In one Antitrust test of Northeastern Alliance’s partnership with JetBlueAmerican Airlines has argued that the only way it can compete in New York is by partnering with a smaller airline. The problem, American says, is not being able to access the new “empty seats” that allow it to schedule multiple departures and arrivals from capacity-controlled New York airports.
While that’s true of all airlines, American is in the unique position of giving away seats it previously held in the early 2010s as part of a merger with US Airways.
But it turns out Americans still have more room to use, and could have had a moderate presence in New York – if only they hadn’t forgotten about them.
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In 2019, the Federal Aviation Administration revoked seven positions from American Airlines, chief commercial officer Vasu Raja confirmed at the United States District Court in Boston on Fridayafter an audit found that Americans were overusing coveted use points.
Raja said the reason for the underutilization was that as a result of the merger with US Airways, the vacancies were simply forgotten.
“The accounting and matching of positions after the merger is a manual process,” said Raja, who used to mainly manage the airline’s network. “There’s no good reason, and I’m a bit worried that it happened.”
“It’s for the worst reasons,” he admits. “It made us sound completely ridiculous.”
Discuss the positions taken in the discussion of plans to expand and reshape pre-pandemic America – and before the Northeast Alliance – at Boston Logan International Airport and John International Airport F. Kennedy, two of the Northeast Alliance airports (the others are LaGuardia Airport and Newark Liberty International Airport).
On February 5, 2019, in an emailed reply to Brent Alex, director of legal affairs at American Airlines, Raja confirmed that they had agreed to hand over slots to the FAA because they were not being fully utilized.
“Don’t ignore this as we have ‘lost’ positions,” Raja wrote. “We haven’t used all of our positions in so many years that no one knows our true baseline.”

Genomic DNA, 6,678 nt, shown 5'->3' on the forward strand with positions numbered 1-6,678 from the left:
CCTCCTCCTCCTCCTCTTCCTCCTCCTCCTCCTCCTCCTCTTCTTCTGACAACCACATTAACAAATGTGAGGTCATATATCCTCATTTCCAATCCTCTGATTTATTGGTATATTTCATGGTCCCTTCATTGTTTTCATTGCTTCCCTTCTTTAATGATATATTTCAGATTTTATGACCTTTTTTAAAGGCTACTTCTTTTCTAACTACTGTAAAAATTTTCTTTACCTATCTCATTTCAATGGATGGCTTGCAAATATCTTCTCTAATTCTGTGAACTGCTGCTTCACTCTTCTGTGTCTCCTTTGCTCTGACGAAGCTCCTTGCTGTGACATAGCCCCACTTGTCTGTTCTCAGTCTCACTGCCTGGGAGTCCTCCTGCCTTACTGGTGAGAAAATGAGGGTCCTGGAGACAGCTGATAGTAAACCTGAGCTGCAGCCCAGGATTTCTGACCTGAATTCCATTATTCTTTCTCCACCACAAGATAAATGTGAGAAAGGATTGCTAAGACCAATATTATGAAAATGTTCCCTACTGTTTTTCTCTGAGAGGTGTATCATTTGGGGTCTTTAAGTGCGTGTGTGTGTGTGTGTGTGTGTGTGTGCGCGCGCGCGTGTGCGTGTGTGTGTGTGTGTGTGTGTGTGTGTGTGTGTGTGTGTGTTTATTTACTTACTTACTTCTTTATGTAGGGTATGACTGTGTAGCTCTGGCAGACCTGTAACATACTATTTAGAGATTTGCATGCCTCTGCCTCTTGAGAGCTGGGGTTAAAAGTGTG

In an email to the court, Raja wrote that the airline thought it had 216 seats after losing seven, while the FAA said it had 200. In the end, both agreed to allow the Americans to hold 210 seats.
System “slots” regulate take-offs and landings at the world’s busiest airports as a mechanism to regulate traffic and avoid both dangerous and anti-competitive overcrowding – so-called “hoarding” – of several airlines. In the United States, three airports – JFK, LaGuardia and Ronald Reagan Washington National Airport in Washington, DC, are controlled by location, while a fourth airport – Newark – is considered “schedule controlled” , is a similar system with some differences.
Unless an airport builds a new runway or finds other ways to increase capacity – e.g. further optimizes air traffic control models – the number of positions is finite and all positions are equal. administered by the FAA. Each location represents a takeoff or landing – a “slot pair” would represent one of each location or a return flight.
American has said it needs an alliance with JetBlue to compete in the New York market, which is dominated by Delta and United. JetBlue was the largest airline in JFK for the 12-month period ending July 2022, according to the Port Authority of New York and New Jersey, but growth is limited due to its significantly smaller route network with legacy airlines.
By combining JetBlue’s positions at JFK (and American’s at LaGuardia) with American’s broader network, the two airlines have argued that they could be formidable competitors against its involvement. Delta-United.
While the alliance deleted During the waning days of the Trump administration, the Justice Department sued in 2021, alleging that due to share code and collaborate to run additional route networks through New York and Boston, the alliance between the two parties will “eliminate significant competition between American and JetBlue that has resulted in lower fares and higher quality service for consumers to and from airports.” there.”
However, airlines say that in the 18 months since the union was approved, fares have not increased and consumers have access to better options.
The alliance creates a single, stronger and related competitor out of two weak ones,” argued Richard Schwed, an attorney from Shearman & Sterling representing JetBlue, in his opening statement, cites 50 new non-stop routes that have been added to or from New York or Boston since the alliance was formed, 90 non-stop routes increased in capacity, 17 new international routes covered by the alliance, and a total capacity on alliance routes increased by more than 17%.
The trial began in US District Court in Boston on Tuesday and is expected to last up to three weeks. JetBlue CEO Robin Hayes testified earlier this week, and testimony is expected from American Airlines CEO Robert Isom and former CEO Doug Parker. Other stakeholders, including network planners for the airlines and former chief executive Scott Laurence, who organized the coalition on JetBlue’s side, are also expected to testify. A decision from U.S. District Judge Leo Sorokin could take weeks or months.
TPG is reporting from the US District Court in Boston, so stay tuned for the latest on the trial.